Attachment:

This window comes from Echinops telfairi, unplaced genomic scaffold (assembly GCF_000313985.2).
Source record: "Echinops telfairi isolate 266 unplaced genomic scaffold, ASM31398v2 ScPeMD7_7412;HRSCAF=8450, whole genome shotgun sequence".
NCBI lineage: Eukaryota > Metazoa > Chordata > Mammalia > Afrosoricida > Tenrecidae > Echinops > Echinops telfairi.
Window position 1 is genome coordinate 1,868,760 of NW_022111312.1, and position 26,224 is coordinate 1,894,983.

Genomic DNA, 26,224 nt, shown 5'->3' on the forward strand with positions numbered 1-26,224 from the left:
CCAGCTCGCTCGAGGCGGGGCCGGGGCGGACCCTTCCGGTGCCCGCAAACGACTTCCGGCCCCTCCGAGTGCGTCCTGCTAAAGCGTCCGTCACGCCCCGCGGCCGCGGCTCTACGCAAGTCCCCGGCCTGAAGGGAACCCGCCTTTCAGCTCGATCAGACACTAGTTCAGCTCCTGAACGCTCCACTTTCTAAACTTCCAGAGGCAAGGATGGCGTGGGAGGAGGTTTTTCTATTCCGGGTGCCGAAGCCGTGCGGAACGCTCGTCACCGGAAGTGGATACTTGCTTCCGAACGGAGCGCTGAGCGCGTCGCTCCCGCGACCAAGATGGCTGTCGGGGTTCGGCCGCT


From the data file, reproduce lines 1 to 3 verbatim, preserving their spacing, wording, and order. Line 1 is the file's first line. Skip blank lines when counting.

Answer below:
This window comes from Echinops telfairi, unplaced genomic scaffold (assembly GCF_000313985.2).
Source record: "Echinops telfairi isolate 266 unplaced genomic scaffold, ASM31398v2 ScPeMD7_7412;HRSCAF=8450, whole genome shotgun sequence".
NCBI lineage: Eukaryota > Metazoa > Chordata > Mammalia > Afrosoricida > Tenrecidae > Echinops > Echinops telfairi.